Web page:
Editors' Note: This article is excerpted from Norman Finkelstein’s important new book about the Gaza conflict, “This Time We Went Too Far” published this month by OR Books. To purchase a copy of the complete book please visit OR Books. This book is not available from bookstores or other online retailers.
Public outrage at the Gaza invasion did not come out of the blue but rather marked the nadir of a curve plotting a steady decline in support for Israel. As polling data of Americans and Europeans, both Gentiles and Jews, suggest, the public has become increasingly critical of Israeli policy over the past decade. The horrific images of death and destruction broadcast around the world during and after the invasion accelerated this development. “The increased and brutal frequency of war in this volatile region has shifted international opinion,” the British Financial Times editorialized one year later, “reminding Israel it is not above the law. Israel can no longer dictate the terms of debate.”
One poll registering the fallout from the Gaza attack in the United States found that American voters calling themselves supporters of Israel plummeted from 69 per cent before the attack to 49 per cent in June 2009, while voters believing that the U.S. should support Israel dropped from 69 per cent to 44 per cent. Consumed by hate, emboldened by self-righteousness, and confident that it could control or intimidate public opinion, Israel carried on in Gaza as if it could get away with mass murder in broad daylight. But while official Western support for Israel held firm, the carnage set off an unprecedented wave of popular outrage throughout the world. Whether it was because the assault came on the heels of the devastation Israel wrought in Lebanon, or because of Israel’s relentless persecution of the people of Gaza, or because of the sheer cowardice of the assault, the Gaza invasion appeared to mark a turning point in public opinion reminiscent of the international reaction to the 1960 Sharpeville massacre in apartheid South Africa.
In the Jewish diaspora official communal organizations with longstanding ties to Israel predictably lent blind support. But, at the same time, newly minted progressive Jewish organizations distanced themselves to a lesser or greater degree. Whereas in the past mainstream Jews actively supported Israeli wars, most registered ambivalence during the invasion, apart from a contracting older minority that came out swinging in Israel’s defense, and an expanding younger minority that scathingly denounced it. Between the increasing estrangement of younger Jews from Israeli bellicosity and the increasing qualms of Jews generally about supporting it, the Gaza massacre signaled the break-up of hitherto blanket Jewish support for Israeli wars. In addition, whereas the antiwar demonstrations in most Western countries were ethnically heterogeneous (including significant numbers of Jews), the “pro”-Israeli demonstrations were composed almost exclusively of Jews.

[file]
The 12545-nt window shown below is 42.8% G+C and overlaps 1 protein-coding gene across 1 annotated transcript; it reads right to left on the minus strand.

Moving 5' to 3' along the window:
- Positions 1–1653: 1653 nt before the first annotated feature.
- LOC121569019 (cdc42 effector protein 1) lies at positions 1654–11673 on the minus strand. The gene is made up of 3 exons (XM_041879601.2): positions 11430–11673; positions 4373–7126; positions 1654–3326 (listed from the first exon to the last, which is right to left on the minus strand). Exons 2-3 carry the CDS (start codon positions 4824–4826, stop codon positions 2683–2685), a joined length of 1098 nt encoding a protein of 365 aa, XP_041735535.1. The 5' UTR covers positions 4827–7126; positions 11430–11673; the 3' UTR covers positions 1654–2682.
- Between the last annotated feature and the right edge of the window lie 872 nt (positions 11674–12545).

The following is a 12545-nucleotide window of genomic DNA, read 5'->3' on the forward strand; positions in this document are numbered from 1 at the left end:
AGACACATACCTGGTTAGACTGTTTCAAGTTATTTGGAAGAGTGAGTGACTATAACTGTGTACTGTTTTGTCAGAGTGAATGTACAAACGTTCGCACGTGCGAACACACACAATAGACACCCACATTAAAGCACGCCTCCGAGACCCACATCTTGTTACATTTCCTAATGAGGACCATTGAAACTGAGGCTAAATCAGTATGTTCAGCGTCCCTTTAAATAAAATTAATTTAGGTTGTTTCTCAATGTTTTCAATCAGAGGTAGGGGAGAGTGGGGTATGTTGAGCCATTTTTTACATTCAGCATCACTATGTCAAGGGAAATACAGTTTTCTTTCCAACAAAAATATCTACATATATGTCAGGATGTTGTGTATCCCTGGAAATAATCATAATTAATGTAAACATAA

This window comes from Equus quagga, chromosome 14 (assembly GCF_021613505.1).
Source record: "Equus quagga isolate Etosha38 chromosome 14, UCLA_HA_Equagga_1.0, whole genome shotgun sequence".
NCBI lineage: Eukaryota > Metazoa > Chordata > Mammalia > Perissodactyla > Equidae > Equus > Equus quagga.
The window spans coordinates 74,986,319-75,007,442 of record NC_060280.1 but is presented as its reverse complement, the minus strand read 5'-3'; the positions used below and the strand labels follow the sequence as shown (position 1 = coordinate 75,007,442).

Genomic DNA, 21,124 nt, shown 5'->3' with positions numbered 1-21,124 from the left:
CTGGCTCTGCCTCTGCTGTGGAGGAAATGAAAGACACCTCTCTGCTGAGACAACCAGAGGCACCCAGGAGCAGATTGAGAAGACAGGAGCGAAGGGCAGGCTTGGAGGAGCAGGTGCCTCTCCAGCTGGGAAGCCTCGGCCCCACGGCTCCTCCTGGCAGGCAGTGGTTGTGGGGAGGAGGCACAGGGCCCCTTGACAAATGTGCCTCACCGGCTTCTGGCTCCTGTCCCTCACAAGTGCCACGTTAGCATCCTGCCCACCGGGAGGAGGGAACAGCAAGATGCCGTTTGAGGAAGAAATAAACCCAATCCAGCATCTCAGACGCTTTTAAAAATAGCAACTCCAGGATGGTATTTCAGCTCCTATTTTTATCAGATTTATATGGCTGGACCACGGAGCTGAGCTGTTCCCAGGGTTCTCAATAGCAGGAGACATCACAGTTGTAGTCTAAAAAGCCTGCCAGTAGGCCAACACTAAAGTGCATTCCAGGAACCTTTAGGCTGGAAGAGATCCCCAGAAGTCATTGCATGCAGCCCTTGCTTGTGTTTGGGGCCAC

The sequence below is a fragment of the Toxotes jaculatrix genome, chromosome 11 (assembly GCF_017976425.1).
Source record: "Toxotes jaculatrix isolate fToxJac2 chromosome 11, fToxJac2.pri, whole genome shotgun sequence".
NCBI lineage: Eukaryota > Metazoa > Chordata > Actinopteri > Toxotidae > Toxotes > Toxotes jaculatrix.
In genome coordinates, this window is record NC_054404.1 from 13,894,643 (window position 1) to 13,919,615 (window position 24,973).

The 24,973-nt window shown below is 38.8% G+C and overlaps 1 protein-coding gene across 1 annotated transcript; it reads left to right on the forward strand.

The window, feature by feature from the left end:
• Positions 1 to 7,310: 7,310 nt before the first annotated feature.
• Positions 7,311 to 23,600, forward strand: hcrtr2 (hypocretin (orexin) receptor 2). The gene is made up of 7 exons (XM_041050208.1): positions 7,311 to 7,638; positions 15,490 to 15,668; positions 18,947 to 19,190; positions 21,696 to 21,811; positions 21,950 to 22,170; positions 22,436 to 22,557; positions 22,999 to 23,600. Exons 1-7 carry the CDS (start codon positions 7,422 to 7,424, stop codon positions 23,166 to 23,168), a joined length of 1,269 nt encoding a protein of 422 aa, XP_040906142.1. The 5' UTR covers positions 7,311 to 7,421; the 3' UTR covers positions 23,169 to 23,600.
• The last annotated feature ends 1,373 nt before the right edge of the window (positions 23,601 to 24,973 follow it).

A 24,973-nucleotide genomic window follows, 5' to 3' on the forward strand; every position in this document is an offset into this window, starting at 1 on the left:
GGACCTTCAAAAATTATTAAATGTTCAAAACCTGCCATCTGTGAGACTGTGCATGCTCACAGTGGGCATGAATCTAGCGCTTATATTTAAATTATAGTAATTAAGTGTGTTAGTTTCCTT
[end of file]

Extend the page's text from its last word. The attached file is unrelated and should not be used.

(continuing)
The fact that active opposition to Israeli policy, say, on college campuses, has spread beyond the Arab-Muslim core towards the mainstream, whereas active support for Israel has shrunk to a fraction of the ethnic Jewish core, is a telling indicator of where things are headed. The era of the “beautiful” Israel has passed, it seems irrevocably, and the disfigured Israel that in recent years has replaced it in the public consciousness is a growing embarrassment. It is not so much that Israel’s behavior is worse than it was before, but rather that the record of that behavior has, finally, caught up with it.